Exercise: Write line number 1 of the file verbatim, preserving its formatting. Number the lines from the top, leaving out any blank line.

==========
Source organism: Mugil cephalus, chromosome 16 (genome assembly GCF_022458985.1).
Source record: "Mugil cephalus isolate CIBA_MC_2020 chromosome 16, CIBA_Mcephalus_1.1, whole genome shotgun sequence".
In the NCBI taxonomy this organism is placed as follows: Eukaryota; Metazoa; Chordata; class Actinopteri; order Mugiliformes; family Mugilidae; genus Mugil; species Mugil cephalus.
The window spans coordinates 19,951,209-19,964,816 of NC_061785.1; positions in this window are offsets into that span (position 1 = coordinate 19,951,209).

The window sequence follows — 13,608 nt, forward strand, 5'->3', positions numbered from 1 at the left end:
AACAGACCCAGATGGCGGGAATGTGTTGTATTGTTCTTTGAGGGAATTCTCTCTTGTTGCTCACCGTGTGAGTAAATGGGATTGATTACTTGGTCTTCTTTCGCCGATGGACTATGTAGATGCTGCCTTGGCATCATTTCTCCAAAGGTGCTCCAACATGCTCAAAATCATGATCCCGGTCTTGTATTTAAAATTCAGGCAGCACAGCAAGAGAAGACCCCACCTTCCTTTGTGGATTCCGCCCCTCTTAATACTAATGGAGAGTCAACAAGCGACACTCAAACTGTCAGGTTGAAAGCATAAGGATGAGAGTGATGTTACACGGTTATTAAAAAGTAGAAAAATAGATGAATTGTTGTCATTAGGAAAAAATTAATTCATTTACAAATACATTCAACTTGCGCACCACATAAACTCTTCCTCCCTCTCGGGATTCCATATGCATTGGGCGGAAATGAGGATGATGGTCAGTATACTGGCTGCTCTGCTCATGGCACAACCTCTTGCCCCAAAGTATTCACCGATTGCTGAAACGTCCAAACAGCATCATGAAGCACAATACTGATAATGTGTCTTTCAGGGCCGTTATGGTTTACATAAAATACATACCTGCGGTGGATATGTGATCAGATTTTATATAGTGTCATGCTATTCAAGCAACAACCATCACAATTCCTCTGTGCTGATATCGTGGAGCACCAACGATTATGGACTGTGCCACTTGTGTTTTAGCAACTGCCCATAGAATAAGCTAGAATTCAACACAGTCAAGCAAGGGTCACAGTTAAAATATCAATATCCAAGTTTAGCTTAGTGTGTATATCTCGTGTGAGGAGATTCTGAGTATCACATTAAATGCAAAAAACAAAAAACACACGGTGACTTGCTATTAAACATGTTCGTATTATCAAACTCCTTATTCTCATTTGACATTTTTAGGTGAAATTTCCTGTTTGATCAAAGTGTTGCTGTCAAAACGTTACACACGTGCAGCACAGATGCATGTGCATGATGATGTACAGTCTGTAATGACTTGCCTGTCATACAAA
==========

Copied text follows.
Source organism: Mugil cephalus, chromosome 16 (genome assembly GCF_022458985.1).